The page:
Destructive Stereotypes That Hurt Suicide Prevention

Suicide is officially recognized as the number three cause of death among U.S. adolescents.  Most researchers and mental health treatment specialists claim it can indeed be the number two cause of death among U.S. adolescents.  In my past experience working in a funeral home and serving on our County’s suicide prevention coalition, I have seen many causes of death which could have been listed as suicide but were listed as accidents.

There are many effective and worthwhile prevention strategies.   However, one potentially effective strategy that seems to get overlooked is efforts to remove the stereotype of depression.

The National Institute for Mental Health claims “only about half of adolescents who suffer from mental health disorders are receiving treatment.  This figure shrinks to about one in  five who get treatment for depression.”  Research is very clear about untreated depression often contributing to suicide attempts and completed suicides.  Many parents are unaware of the signs and symptoms of depression or look upon depression as a sign of weakness or a character flaw.  Looking at depression as a character flaw creates a very powerful and destructive stereotype which many times discourages the suffering adolescent from getting much needed professional treatment.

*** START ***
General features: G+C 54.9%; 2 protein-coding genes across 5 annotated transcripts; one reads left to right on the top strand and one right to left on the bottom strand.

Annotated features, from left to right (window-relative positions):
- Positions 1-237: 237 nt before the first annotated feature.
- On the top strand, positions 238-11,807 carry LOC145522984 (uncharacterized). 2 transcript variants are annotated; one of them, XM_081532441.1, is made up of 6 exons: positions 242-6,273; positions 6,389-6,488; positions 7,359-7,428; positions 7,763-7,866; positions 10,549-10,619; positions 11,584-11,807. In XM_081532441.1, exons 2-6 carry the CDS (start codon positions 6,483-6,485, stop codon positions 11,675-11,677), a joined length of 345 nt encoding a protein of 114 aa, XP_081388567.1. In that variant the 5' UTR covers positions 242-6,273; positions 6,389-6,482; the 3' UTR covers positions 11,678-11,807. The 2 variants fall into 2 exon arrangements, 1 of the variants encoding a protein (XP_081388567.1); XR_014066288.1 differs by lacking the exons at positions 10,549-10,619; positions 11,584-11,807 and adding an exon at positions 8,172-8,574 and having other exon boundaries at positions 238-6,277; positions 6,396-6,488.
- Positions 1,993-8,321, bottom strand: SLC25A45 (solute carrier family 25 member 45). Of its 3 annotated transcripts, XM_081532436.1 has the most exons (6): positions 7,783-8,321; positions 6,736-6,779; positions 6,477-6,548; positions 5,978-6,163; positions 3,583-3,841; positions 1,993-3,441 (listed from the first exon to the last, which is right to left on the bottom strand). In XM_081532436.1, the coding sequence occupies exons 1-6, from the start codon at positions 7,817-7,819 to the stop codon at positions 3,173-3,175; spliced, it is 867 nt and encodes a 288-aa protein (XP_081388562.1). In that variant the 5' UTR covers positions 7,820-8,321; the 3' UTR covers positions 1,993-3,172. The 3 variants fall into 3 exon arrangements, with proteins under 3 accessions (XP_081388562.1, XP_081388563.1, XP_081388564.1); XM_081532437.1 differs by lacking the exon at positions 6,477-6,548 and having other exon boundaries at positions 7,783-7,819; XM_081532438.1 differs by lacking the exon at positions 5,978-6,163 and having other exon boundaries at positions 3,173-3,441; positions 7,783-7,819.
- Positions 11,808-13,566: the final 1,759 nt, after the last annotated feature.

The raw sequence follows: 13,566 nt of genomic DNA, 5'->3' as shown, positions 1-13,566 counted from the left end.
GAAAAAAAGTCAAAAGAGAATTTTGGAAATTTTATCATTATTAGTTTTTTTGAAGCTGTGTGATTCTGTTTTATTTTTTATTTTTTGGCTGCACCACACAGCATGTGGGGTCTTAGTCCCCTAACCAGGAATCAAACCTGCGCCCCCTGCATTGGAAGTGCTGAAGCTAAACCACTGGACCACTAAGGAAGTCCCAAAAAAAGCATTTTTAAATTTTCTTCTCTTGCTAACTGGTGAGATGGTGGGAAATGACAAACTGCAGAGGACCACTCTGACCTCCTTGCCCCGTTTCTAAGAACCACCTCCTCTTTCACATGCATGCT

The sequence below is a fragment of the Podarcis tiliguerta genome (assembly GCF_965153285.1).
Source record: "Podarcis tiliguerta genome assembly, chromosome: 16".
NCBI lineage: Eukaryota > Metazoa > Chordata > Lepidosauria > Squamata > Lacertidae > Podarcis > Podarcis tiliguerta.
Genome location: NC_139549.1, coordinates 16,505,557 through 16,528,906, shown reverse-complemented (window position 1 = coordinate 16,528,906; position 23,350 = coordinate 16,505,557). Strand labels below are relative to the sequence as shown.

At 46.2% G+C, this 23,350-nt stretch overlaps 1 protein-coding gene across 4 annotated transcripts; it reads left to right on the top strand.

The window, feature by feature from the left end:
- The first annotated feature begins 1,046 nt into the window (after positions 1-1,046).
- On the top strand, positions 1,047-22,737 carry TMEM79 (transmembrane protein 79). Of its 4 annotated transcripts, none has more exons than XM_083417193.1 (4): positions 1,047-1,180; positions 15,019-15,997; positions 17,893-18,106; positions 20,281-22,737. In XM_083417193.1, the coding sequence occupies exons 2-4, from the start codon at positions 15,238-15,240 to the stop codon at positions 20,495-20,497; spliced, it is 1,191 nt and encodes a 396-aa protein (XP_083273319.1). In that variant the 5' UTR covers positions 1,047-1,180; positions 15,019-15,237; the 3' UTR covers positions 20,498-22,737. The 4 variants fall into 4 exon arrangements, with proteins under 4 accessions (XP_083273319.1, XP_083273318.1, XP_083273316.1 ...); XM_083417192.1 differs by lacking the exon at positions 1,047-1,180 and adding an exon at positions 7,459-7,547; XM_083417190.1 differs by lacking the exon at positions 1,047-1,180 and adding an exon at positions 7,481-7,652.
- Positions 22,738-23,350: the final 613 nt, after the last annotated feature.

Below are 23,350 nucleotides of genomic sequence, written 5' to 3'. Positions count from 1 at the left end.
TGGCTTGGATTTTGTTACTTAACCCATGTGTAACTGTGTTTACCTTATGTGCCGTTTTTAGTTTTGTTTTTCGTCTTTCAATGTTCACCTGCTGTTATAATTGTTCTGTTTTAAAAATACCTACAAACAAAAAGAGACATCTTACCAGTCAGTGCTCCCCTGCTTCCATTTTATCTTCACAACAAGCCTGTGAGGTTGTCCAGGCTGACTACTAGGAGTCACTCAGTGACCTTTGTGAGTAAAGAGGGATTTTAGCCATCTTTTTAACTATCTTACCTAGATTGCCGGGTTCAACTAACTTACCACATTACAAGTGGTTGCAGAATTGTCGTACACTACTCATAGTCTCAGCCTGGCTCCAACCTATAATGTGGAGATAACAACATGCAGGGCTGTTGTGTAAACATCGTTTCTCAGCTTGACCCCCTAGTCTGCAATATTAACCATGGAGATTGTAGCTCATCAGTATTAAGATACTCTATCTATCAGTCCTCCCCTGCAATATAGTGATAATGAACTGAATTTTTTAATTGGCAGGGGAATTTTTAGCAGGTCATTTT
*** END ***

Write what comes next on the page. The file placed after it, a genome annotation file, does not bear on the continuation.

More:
Dave Opalewski is the author of “Answering the Cry for Help” published by The National Center for Youth Issues in Chattanooga, TN.  He conducts highly rated and interactive workshops about suicide, suicide prevention, basic grief, child grief, non-lethal self destructive behavior, and adolescent grief issues.  During June of 2014,  Dave is conducting workshops in Oklahoma City, OK, Detroit, MI, Mt. Pleasant MI, and Marquette, MI.

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